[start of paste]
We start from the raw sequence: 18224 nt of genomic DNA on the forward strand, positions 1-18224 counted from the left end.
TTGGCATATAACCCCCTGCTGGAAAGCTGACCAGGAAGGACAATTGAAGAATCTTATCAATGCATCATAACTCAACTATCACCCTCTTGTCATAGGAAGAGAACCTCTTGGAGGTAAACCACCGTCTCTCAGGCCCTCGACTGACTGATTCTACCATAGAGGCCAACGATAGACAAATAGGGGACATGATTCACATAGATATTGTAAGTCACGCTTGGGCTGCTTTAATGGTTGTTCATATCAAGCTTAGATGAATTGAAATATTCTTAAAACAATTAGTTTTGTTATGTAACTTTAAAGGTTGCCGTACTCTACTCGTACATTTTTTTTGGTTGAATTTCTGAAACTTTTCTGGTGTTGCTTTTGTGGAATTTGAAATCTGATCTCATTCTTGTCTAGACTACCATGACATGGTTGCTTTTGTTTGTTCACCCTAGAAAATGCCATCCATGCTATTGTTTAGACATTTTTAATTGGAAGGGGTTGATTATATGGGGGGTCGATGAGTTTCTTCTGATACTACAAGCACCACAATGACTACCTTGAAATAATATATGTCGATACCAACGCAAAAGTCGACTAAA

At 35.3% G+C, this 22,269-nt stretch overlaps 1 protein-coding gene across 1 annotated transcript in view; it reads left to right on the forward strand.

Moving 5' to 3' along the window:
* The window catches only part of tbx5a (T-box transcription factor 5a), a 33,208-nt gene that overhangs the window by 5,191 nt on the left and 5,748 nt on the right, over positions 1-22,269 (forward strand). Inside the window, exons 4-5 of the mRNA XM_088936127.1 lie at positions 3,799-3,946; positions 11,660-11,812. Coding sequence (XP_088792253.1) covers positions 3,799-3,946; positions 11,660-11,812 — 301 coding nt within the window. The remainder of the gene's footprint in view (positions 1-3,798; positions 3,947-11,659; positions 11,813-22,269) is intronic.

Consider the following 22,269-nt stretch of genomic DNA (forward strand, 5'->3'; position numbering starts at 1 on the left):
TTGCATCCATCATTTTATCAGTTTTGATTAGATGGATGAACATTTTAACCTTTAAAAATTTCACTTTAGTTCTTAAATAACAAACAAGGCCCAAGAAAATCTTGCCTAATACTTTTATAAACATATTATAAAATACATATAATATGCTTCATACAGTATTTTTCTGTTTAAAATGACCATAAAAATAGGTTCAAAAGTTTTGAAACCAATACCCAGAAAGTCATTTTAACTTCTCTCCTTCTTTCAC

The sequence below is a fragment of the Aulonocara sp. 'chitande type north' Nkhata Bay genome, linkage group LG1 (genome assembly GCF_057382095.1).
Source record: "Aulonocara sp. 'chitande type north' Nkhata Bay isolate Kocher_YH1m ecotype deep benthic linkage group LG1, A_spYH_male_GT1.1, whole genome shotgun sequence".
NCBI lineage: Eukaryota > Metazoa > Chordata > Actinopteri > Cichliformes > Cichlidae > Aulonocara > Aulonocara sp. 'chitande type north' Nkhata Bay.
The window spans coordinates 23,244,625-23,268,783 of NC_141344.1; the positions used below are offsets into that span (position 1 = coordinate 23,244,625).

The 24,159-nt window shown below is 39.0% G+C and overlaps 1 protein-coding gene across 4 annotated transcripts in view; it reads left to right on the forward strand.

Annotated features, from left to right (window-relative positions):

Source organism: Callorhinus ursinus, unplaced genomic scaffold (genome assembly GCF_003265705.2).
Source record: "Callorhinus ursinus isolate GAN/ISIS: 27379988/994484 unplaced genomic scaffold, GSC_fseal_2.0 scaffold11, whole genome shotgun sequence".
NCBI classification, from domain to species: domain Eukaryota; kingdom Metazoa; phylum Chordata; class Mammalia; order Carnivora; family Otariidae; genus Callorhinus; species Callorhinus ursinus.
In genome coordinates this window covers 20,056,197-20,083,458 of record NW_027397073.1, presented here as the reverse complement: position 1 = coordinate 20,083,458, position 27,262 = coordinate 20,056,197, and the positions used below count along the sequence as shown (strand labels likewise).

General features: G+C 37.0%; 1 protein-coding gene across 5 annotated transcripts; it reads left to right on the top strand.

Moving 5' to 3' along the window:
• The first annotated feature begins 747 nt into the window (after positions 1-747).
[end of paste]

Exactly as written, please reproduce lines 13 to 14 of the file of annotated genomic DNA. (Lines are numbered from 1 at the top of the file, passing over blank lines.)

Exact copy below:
Annotated features, from left to right (window-relative positions):

Source organism: Callorhinus ursinus, unplaced genomic scaffold (genome assembly GCF_003265705.2).